Thank you to all the volunteers, sponsors  and staff who make the event possible. Although this a Montreal Agglomeration Police Department event the City of Cote Saint-Luc partners with them.

Councillor Kovac says the  residents of this area so appreciate this special day.

CSL allows cyclists on underpass sidewalks

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Free Press. May 27, 2014.  Click to enlarge.

Free Press. May 27, 2014. Click to enlarge.

CSL working to keep cyclists and pedestrians safe

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Montreal needs to become more bicycle friendly and safer all at the same time. Recent tragic accidents in the city have cyclists, politicians and urban planners scrambling to find safe solutions for cyclists on roadways and underpasses that were designed many decades ago. No easy task to be sure. But not impossible either.

Priority #1: Helmets should be mandatory for all cyclists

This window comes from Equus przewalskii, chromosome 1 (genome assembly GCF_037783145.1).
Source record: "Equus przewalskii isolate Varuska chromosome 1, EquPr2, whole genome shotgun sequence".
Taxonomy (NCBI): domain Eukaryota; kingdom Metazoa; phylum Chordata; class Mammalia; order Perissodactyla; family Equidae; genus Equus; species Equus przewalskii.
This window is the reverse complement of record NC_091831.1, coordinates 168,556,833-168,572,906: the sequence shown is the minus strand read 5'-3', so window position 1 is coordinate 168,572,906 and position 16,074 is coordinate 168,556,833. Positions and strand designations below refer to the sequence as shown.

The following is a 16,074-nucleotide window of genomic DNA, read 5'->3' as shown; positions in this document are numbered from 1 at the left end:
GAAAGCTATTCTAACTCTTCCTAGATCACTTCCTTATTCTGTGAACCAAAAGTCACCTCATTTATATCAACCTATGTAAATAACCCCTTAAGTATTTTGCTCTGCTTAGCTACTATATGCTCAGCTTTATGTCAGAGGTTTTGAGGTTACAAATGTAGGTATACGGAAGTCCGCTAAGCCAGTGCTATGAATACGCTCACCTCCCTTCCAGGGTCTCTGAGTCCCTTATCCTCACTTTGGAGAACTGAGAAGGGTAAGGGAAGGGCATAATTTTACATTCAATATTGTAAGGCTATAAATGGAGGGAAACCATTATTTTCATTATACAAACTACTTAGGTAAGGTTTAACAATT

I have advocated for the last 25 years for the Quebec government to require helmets for all cyclists as has been the case in Côte Saint-Luc since I introduced the first municipal legislation in Canada in 1992. There is an 80 percent risk reduction in traumatic brain injury for a helmeted cyclist. Simply put, helmets save lives.

Priority #2: More bike paths and bike lanes

Creating paths that are physically removed or separated from traffic are best.  Painted lines on the road are better than no separation at all. Bicycles need their own physical space to safely traverse our urban road network. In our own municipality, we have begun creating lanes on main streets as more and more bikes take to the road each year.